The Leica M3 is a camera I have lustered over since the beginning of my photography career almost eleven years ago now. Obviously, it looks absolutely beautiful as far as mechanical design and engineering go, and although you hear a lot of people saying the camera you use doesn’t matter, I actually believe it does. I believe if you are using a camera that you are attracted to, you are more likely to go out and shoot with it, thusly making more images. The more images you make, the better you will become.
“So… how and where did you finally manage to get your grubby little mitts on this sexy little number?”, I hear you say. Well, let me tell you.
There is a small privately-owned camera store here in Okayama where I’m living now. The guy who owns it is an old Japanese guy, probably in his 80’s, whose hands shake vigorously all the time…and just happens to be a Leica fanatic. His store is filled with every kind of analogue Leica you can imagine. I would often stop by to say hello and have a look around his store. We would talk for ages and he would show me all kinds of treasures.
There was a Leica M3 in beautiful condition that has been CLA’d sat in the display cabinet with a very reasonable price tag on it. I checked the serial number and found out it was made in April, 1960 — it is twenty years older than me. Every time I would go and see him, I would tell him “that M3 will be mine one day!”. Eventually, I came into some money that I used to pay off my credit card debts and luckily, I had some money leftover. I went straight to see my friend the shaky hand man at the camera store, slammed the money down on the table, and said “give me that M3!”.
I have never held an M3 before. I used to have a Leica M5, so I thought I was ready and to know what to expect but I was wrong. The shop owner opened the display cabinet and with his shaky hands began to pass me the camera. “Don’t drop it with your shaky hands” I was thinking to myself as he was handing it to me.
The moment I held it I knew it was something special. I always hear the Leica fanboys saying how it’s the greatest Leica ever made and I would think… yeah whatever, but really, they are right. This thing feels amazing. The weight of the brass body, the sleek design, the precision of the mechanics, the M3 just screams “SHOOT ME!”
After getting over the initial shock and excitement the next thing I did was to fire the shutter and crank the film advance lever. You know you are in the presence of mechanical perfection when you first wind that lever. Smooth as butter… smoother than butter, and then click! Almost silence as I press the shutter. “Is it broken? Did it fire?” I thought to myself quickly while re-cocking it for another go. I have been so used to my Nikon cameras sounding like earthquakes going off that I thought the Leica was broken. “Quiet isn’t it?” said the owner of the store.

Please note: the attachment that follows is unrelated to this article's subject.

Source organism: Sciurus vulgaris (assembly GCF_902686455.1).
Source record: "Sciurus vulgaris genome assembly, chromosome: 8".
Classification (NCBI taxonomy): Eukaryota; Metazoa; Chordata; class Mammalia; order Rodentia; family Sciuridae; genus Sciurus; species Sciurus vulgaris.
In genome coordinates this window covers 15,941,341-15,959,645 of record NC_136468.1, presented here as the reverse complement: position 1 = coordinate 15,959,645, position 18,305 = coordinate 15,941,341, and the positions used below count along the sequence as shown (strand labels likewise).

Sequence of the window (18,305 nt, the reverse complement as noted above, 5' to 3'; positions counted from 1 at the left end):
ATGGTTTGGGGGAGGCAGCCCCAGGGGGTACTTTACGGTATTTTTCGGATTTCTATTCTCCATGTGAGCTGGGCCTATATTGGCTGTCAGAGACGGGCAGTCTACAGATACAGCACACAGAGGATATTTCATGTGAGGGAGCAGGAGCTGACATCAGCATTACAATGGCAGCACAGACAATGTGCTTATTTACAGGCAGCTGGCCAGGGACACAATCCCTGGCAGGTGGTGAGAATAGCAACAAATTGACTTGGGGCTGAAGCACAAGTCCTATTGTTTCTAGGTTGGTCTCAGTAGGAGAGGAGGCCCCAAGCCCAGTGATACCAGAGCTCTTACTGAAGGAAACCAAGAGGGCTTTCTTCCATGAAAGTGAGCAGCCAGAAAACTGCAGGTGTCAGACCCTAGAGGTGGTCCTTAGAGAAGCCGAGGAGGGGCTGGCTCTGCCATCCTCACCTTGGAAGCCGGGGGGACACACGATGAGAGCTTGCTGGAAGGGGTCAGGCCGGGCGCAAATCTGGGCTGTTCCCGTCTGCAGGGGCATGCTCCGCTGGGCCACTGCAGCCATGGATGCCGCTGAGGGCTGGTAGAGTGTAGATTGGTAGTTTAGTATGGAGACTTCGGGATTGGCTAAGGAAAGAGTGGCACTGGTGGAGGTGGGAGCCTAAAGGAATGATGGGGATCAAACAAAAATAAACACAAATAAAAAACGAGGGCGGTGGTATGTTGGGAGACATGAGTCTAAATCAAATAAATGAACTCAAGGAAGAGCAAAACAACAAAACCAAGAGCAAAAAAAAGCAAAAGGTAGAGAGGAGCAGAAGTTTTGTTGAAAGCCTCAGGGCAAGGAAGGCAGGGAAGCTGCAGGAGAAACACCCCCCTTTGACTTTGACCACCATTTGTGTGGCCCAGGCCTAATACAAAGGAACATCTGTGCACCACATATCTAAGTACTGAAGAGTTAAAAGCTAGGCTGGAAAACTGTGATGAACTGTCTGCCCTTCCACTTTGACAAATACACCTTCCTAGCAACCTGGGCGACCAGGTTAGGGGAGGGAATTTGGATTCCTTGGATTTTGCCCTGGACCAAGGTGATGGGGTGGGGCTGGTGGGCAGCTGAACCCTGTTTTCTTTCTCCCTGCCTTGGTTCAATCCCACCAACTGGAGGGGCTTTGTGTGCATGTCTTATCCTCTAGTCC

Speechless, I just nodded my head with a silly grin on my face.
One of the main reasons I have always wanted the M3 over say and M4 or M6 is the viewfinder. I am a 50mm focal length guy, always have been and always will be — as the Carl Zeiss 50mm f/2 ZM above should demonstrate. I love that focal length the best. I have used it for so long now that I can see the frame lines without even a camera to my eye, I know what I’m going to get with the 50. No bull sh*t… straight to the point photography.
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The first time I put the M3 to my eye I was blown away, firstly by how big the viewfinder is — almost 1:1 magnification — and secondly by how bright it is. It has bright blue tint that helps make it even brighter. In it is the biggest and brightest viewfinder of any Leica M camera and it doesn’t disappoint. The rangefinder patch is big too, very big, making focusing such a joy.
Loading film! Is it troublesome? I wouldn’t say it’s troublesome but it is slow. If you are used to loading SLR cameras with the back door that swings open, then it will take a little getting use to loading an M3. But even though it’s slow it’s not a problem at all. I threw in a roll of ILFORD HP5 PLUS and threw the camera around my neck then went about my day. By the way, I don’t go out shooting because I am shooting all the time. The camera is addictive, it makes you want to shoot everything. I burned through my first roll in a matter of hours. Since buying the M3 just last week it hasn’t left my side. I take it everywhere with me, and I mean everywhere. It has become a part of my body!
Ok… so onto the next thing. The light meter, or lack of one. I don’t even think is a “thing” but many photographers do. I believe a real photographer should know light. Too many people these days rely too much on their light meters. I learned light early on in my photographic journey, and can usually guess within one-stop what my shutter speed and aperture should be in all lighting situations.
At the time of writing this article, I have many rolls of film through the M3 since buying it and every single frame was pretty much a perfect exposure. One thing that really winds me up is when people say they want an M6 because it has a light meter in it. I think that having a built-in light meter should never be a primary factor when buying a camera… but that’s just me!
To sum up, as you can probably guess by now I love this thing. It’s everything I imagined it would be and then some. I think I will own this camera for the rest of my life. I truly believe I will keep it so I can hand it down to my son when he is old enough.
The M3 is everything I need and nothing more.
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